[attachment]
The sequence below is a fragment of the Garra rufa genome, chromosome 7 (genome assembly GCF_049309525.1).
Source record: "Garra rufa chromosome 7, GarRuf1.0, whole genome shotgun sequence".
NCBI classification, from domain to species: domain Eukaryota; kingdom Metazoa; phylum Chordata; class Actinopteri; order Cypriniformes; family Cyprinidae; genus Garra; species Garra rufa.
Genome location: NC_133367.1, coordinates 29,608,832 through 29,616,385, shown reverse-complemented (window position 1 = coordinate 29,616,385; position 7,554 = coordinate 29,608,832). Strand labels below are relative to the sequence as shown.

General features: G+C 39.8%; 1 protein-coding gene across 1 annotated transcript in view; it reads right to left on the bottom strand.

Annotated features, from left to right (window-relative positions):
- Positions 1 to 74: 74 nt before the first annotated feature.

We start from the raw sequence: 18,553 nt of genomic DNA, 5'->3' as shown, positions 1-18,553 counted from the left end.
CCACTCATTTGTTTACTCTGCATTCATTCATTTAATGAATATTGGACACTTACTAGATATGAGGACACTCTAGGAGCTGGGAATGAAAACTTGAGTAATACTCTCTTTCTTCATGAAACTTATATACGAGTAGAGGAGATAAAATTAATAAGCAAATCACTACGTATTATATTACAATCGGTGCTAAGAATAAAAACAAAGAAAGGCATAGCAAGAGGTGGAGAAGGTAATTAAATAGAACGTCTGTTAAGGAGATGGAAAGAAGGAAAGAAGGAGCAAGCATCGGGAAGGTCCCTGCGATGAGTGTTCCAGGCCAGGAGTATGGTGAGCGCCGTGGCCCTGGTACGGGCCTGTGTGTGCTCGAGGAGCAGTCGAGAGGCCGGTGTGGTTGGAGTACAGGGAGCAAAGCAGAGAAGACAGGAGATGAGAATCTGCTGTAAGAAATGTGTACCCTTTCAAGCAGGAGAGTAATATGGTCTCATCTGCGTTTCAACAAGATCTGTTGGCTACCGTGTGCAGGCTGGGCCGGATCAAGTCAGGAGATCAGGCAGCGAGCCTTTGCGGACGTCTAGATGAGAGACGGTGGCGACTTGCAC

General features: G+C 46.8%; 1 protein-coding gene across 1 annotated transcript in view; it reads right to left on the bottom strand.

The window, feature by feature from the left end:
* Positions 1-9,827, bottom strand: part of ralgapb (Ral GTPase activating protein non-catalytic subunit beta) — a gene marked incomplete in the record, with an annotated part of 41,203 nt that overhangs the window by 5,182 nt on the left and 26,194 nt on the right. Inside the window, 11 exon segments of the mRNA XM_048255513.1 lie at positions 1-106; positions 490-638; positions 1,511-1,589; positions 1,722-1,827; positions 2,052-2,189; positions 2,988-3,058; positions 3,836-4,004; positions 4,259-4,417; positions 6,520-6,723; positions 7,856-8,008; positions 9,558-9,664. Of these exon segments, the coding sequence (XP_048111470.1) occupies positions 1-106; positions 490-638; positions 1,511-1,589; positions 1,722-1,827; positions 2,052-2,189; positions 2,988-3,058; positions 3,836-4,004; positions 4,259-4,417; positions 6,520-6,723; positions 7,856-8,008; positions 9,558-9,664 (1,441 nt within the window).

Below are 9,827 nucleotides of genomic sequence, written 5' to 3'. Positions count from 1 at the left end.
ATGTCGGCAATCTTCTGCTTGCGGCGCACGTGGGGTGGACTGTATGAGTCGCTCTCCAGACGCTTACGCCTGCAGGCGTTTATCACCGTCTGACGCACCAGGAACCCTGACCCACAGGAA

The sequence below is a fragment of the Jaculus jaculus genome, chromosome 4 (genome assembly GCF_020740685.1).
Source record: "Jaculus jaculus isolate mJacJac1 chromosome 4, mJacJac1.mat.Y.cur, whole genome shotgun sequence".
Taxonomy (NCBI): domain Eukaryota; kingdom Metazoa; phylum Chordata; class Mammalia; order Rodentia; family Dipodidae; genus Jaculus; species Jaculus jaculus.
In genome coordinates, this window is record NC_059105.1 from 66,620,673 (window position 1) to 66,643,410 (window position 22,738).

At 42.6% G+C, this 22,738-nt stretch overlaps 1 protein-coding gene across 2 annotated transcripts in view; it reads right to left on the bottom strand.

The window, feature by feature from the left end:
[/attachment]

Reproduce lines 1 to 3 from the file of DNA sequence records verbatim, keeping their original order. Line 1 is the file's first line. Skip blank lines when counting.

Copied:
The sequence below is a fragment of the Garra rufa genome, chromosome 7 (genome assembly GCF_049309525.1).
Source record: "Garra rufa chromosome 7, GarRuf1.0, whole genome shotgun sequence".
NCBI classification, from domain to species: domain Eukaryota; kingdom Metazoa; phylum Chordata; class Actinopteri; order Cypriniformes; family Cyprinidae; genus Garra; species Garra rufa.